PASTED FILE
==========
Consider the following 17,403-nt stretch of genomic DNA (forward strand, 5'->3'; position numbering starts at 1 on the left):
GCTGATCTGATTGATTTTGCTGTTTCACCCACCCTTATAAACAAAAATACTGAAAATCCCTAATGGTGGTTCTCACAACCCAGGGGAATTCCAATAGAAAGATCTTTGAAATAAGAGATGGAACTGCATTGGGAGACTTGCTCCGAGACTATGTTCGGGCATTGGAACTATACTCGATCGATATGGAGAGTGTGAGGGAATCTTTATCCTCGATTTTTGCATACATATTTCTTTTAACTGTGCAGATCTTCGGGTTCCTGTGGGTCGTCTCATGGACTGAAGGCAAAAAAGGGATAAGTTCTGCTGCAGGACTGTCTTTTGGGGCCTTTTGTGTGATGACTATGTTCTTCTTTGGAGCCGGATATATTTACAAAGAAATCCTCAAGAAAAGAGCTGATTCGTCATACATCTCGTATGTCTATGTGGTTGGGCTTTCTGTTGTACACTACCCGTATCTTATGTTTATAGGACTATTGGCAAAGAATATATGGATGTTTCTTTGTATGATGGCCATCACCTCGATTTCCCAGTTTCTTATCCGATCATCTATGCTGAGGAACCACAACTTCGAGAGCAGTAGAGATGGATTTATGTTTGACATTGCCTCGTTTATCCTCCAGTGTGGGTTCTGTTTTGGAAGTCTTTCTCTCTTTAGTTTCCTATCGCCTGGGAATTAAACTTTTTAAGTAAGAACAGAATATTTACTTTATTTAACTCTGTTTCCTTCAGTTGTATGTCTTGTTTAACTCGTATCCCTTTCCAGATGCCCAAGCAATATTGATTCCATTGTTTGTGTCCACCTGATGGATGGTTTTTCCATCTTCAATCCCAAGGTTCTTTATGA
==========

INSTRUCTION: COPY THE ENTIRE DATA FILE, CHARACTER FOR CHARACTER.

Consider the following 17,403-nt stretch of genomic DNA (forward strand, 5'->3'; position numbering starts at 1 on the left):
GCTGATCTGATTGATTTTGCTGTTTCACCCACCCTTATAAACAAAAATACTGAAAATCCCTAATGGTGGTTCTCACAACCCAGGGGAATTCCAATAGAAAGATCTTTGAAATAAGAGATGGAACTGCATTGGGAGACTTGCTCCGAGACTATGTTCGGGCATTGGAACTATACTCGATCGATATGGAGAGTGTGAGGGAATCTTTATCCTCGATTTTTGCATACATATTTCTTTTAACTGTGCAGATCTTCGGGTTCCTGTGGGTCGTCTCATGGACTGAAGGCAAAAAAGGGATAAGTTCTGCTGCAGGACTGTCTTTTGGGGCCTTTTGTGTGATGACTATGTTCTTCTTTGGAGCCGGATATATTTACAAAGAAATCCTCAAGAAAAGAGCTGATTCGTCATACATCTCGTATGTCTATGTGGTTGGGCTTTCTGTTGTACACTACCCGTATCTTATGTTTATAGGACTATTGGCAAAGAATATATGGATGTTTCTTTGTATGATGGCCATCACCTCGATTTCCCAGTTTCTTATCCGATCATCTATGCTGAGGAACCACAACTTCGAGAGCAGTAGAGATGGATTTATGTTTGACATTGCCTCGTTTATCCTCCAGTGTGGGTTCTGTTTTGGAAGTCTTTCTCTCTTTAGTTTCCTATCGCCTGGGAATTAAACTTTTTAAGTAAGAACAGAATATTTACTTTATTTAACTCTGTTTCCTTCAGTTGTATGTCTTGTTTAACTCGTATCCCTTTCCAGATGCCCAAGCAATATTGATTCCATTGTTTGTGTCCACCTGATGGATGGTTTTTCCATCTTCAATCCCAAGGTTCTTTATGA